‘It’s hard to watch the news these days,’ someone said to me recently. ‘There’s so much suffering. And so many lies. I can’t stomach it.’
And they’re not alone. As new research suggests, an increasing number of people are turning away from the news because it lowers their mood.
The Reuters Institute’s Digital news report tells us that across the world, almost four in 10 (38%) say they ‘often’ or ‘sometimes’ avoid the news – up from 29% in 2017. (The covid effect?)
The UK is even higher, with 46% of the population finding the news difficult, particularly the under-35’s. 36% of this age group said the news affected their mood.
So what do we do, when the breaking news is that the news is breaking us?
There has been much to be aghast about recently, from Covid to Partygate to Ukraine to the cost of living to flights to Rwanda etc etc. With your distinctive input, this paragraph could run and run.
Although, in a way, that is the good news. We can see it, respond in some way.
Of more concern is the news that I am not hearing: the news that does not make it into the public domain because of cover-up, press collusion and fear: the abused child’s cry that will never be heard; the tortured prisoner unknown in the dark; the routine domestic violence behind closed doors; the lingering injustice of a Post Office-type organisational cover-up.
The news on the news is often not good – but at least it’s public.
So, what to do with it all? Is our default position guilt? I spoke with a leader recently who said they felt uncomfortable about a day off, ‘Because they don’t get days off in Ukraine.’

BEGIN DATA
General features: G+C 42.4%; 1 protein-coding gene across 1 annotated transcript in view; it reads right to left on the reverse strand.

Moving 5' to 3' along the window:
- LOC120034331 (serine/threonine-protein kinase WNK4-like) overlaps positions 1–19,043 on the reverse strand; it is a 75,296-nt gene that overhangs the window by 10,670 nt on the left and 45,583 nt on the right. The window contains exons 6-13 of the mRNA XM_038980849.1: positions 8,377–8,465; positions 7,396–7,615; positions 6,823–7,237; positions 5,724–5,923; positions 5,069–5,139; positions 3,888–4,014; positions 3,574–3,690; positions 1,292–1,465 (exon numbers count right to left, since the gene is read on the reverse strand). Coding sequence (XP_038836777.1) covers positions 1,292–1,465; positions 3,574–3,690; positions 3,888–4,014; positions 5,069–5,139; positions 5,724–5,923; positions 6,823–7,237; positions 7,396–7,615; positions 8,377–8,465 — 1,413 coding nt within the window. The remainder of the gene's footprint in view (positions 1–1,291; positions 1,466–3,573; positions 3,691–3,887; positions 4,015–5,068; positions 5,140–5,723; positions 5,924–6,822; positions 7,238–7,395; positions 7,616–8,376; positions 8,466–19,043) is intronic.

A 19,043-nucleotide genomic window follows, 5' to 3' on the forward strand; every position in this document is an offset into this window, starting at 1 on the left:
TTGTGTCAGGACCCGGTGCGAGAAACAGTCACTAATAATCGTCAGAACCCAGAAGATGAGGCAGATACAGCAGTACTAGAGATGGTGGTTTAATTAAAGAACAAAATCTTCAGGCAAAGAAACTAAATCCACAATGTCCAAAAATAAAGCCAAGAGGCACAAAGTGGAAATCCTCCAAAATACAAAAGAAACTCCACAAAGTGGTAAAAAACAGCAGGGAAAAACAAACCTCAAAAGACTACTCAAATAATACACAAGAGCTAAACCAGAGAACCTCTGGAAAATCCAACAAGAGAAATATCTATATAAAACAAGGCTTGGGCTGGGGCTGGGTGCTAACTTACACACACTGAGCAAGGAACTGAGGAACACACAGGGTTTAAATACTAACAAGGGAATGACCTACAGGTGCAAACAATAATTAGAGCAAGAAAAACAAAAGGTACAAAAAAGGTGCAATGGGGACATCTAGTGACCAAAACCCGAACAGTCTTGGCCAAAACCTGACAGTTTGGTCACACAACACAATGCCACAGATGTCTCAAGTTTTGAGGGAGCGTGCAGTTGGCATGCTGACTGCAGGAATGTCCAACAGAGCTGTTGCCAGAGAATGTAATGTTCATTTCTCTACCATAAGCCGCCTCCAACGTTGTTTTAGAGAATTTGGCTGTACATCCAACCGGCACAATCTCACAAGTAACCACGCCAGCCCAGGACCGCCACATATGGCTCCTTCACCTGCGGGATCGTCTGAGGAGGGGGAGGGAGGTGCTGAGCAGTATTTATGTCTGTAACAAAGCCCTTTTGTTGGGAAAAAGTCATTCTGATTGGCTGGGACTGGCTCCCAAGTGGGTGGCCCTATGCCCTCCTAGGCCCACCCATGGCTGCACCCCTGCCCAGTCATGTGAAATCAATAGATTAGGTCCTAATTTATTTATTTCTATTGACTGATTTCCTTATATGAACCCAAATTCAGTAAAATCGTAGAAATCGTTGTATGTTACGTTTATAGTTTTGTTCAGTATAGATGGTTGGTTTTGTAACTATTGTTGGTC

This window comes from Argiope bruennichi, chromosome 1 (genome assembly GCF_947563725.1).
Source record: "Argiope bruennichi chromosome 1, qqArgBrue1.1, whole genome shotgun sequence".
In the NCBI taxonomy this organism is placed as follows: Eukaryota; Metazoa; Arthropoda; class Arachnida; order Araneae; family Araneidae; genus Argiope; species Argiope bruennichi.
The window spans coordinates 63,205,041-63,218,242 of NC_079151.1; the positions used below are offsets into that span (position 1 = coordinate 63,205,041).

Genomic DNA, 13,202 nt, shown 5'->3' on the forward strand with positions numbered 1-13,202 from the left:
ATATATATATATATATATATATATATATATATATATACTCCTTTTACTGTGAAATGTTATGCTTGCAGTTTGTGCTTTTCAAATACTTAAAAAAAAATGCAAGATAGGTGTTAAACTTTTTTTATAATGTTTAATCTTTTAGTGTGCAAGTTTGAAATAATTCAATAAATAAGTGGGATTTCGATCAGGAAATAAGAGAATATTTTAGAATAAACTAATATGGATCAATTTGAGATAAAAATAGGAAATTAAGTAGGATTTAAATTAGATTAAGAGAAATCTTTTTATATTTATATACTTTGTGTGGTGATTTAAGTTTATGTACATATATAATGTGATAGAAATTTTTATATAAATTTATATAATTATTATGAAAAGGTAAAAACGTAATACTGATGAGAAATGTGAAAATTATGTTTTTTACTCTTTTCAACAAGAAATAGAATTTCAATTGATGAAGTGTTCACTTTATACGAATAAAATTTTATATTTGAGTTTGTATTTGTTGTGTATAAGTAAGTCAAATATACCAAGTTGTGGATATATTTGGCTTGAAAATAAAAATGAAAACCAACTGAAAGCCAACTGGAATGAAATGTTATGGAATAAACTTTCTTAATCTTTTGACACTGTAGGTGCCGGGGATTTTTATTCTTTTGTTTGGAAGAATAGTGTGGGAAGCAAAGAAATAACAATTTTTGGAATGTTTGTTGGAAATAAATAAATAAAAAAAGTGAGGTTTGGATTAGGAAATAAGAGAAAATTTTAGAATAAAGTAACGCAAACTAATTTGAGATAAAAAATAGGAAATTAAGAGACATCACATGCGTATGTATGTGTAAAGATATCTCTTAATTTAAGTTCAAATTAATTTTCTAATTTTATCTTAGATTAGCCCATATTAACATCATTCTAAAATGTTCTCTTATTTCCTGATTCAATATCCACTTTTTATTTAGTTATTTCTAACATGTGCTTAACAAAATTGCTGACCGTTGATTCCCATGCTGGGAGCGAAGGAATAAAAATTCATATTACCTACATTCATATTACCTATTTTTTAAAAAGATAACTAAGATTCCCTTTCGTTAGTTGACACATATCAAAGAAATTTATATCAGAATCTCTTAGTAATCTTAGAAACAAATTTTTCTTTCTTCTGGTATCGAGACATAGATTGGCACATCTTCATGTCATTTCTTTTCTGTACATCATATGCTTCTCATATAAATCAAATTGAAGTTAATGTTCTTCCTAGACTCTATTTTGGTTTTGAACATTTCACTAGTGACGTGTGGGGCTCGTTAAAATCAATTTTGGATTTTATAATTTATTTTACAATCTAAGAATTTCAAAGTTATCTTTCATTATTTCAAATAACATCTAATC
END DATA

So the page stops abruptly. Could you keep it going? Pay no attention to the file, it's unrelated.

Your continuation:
Others denounce the awfulness in prophetic outrage – or at least retweet another’s denouncing tweet. It’s a form of solidarity.
Others still feel ‘Why not me?’ They experience a mild version of what is felt by those who return from war, guilty that they have survived and their friends have not.
Or there is simply the enervating sense of powerlessness. ‘What can I do?’
We are asked to stay open to the world; but it’s difficult; and the reality is that we also need to stay closed.
If we felt each awfulness taking place at this moment, if we heard each scream, we would disintegrate; we’d be a pile of ash.
We’d never enjoy a meal or the moon or a friend or our football team gaining three valuable away points. The poor are always with us – but we’re still allowed to laugh.
We can only live the day and the people in front of us. This may include a letter of protest, or some money to charity or a stint with the food bank.
And, by the way, to celebrate my 65th birthday, I’m running a marathon for Ukraine and if you’d like to contribute, go here – and thank you!
But attention-seeking stunts like marathons may not be our thing. So, we perhaps we’ll light a candle and sit quietly for ten minutes in solidarity for some people on our heart.
Mainly, it is the graceful living of our present experience – open to action, open to rage, open to beauty, open to people, open to laughter, open to rest.
All are important, all are allowed.
The person who spoke to me about the news is a teacher, who daily has thirty children in their care. There are few more inspiring or challenging tasks than that.
So, we won’t waste time with misplaced guilt or second-hand hysteria: we’ll allow it all through us. It may be blinding us to the needs, heroism, and delights of the day and people before us.
Let the breaking news be that, with self-care, the news won’t break us.
And so we become the good news.